Whether it does now or later, I will show up to write now. Showing up to write is like stoking the fire.

“You get ideas from daydreaming. You get ideas from being bored. You get ideas all the time. The only difference between writers and other people is we notice when we’re doing it. ” —Neil Gaiman

Now go write.

Don’t Want Everyone to Read It

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Life is short, art long, opportunity fleeting, experience treacherous, judgement difficult.    

—Hippocrates (460-400 B.C.)

A woman in my class once told me that she was unhappy that her classmates. She said that they did not understand her writing.

“It never happened. It was fiction.  They just don’t get me,” she said.

It reminded me of my own critique classes where I got a whole gamut of different responses to a single piece of writing. Some people said a metaphor was great while others said it was cliche and I could do better.

Who do I believe?

A long time ago I came across some words of advice by a writer. It makes complete sense when dealing with a critique of your writing.

Essentially the writer advised , “don’t want everyone to read it.”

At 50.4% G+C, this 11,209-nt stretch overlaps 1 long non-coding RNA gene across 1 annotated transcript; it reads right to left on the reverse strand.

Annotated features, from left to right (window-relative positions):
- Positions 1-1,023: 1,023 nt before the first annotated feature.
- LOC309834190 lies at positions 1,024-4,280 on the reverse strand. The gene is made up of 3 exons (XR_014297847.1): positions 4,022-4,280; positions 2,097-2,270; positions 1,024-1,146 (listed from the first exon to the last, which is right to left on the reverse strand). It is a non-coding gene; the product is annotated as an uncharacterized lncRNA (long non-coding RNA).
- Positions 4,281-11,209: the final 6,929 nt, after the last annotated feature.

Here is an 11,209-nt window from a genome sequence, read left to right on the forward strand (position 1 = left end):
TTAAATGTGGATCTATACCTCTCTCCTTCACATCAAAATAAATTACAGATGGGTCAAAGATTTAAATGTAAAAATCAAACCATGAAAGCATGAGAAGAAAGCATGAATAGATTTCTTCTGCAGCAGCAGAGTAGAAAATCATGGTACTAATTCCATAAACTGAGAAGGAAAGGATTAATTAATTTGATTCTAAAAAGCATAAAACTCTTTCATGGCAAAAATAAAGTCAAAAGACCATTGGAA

We are all from different backgrounds and have many different life experiences.

We also have different tastes.

What you write will not appeal to everyone. Not everyone who reads your work will understand it, and not everyone will like it.

But that’s OK.

Any comments made constructively and respectfully can be helpful to a writer. In the end, the writer gets to decide what to do with those comments.

It doesn’t mean that you should stop writing or that you are a bad writer.

The most important thing we can do is to be brave enough to write our stories and  to write what’s in our heart. The more we write,  the better we get.  That’s what counts.

Our words will also connect to someone.  But only if we write them.

Always believe that writing matters.

Writing Is Not Foolish

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I hear those voices in my head almost everyday. You don’t have time to write. There are more important things you need to do with your time. You are no good.  What do you have to say?

Why bother?